Is it better to incorporate when deciding to design software and market it yourself?


Suppose I had an idea for a software and I wanted to hire offshore developers/contractors to help me with this idea.

Would it be more efficient/better for me if I incorporated?

Will IP (Intellectual Property) theft be less of an issue? (Do patent lawyers work only for sole proprietors)?

Software Strategy Incorporation Legal Business

asked Sep 14 '13 at 01:44
B Dillan
13 points
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  • If you're concerned with IP theft then don't outsource, anywhere. – Frenchie 10 years ago

3 Answers


Incorporating will be less efficient for you because it takes money and time that you should spend on building your product.

Patent attorneys work for money, regardless of where it comes from.

The best way to minimize the chance of ip theft is by having a good contract and hiring reputable contractors (e.g. ask for references and talk to their past clients). Contractors who are in habit of stealing from clients shouldn't stay in business for long.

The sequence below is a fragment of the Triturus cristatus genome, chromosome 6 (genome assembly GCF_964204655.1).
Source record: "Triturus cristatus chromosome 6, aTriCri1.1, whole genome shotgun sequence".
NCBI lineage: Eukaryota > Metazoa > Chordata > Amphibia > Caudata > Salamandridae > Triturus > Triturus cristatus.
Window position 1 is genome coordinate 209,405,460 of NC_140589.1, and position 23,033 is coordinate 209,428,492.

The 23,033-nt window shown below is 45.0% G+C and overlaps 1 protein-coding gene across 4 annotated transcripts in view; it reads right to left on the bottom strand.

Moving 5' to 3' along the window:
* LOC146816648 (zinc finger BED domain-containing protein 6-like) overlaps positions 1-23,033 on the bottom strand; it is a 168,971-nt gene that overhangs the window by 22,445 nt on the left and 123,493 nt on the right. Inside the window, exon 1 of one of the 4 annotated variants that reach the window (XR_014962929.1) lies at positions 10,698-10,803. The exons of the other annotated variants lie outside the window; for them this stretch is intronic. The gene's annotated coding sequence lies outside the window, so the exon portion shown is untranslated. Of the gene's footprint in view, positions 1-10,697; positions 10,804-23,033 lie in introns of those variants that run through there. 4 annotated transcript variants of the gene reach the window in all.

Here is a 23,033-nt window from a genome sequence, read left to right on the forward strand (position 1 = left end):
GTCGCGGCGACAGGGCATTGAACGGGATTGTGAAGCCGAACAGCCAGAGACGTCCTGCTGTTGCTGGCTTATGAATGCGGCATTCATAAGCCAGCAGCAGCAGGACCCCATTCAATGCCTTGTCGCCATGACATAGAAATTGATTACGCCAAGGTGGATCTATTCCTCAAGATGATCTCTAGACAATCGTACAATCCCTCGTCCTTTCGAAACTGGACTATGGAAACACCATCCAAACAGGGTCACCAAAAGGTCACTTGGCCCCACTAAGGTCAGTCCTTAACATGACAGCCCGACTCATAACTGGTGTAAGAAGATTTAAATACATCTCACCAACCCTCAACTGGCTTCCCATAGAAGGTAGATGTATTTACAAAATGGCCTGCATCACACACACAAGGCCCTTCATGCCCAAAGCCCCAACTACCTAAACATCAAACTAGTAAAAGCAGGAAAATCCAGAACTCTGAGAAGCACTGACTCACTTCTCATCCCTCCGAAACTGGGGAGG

answered Sep 15 '13 at 06:59
Krzysztof Kowalczyk
1,950 points


No, it will not matter, because contracts and IP is extremely difficult if not close to impossible to enforce overseas. Much larger companies deal with the issue of having foreign manufacturers build physical products using patented information, then stealing that information to undercut them on price in their own markets.

I'd recommend using a developer or dev shop in the country where you live, therefore a contract would actually be enforceable. Also, labor arbitrage in software development is a bit of a myth. If you're based in the US, check out for top devs.

answered Sep 28 '13 at 04:39
11 points


So, there are really only two main reasons to form a separate company instead of operating as a sole proprietor:

(1) You want the protection against personal liability that you can get with a separate company.

(2) You want to share ownership of the company, take investments or make it easy to sell or transfer the company as a going enterprise.

On the downside, setting up and running a separate entity is a nuisance -- depending on where you do it, you may have filings with tax authorities or with the locality where your company is formed. Further, setting up the company and maintaining it isn't free.

answered Sep 28 '13 at 04:56
Chris Fulmer
2,849 points

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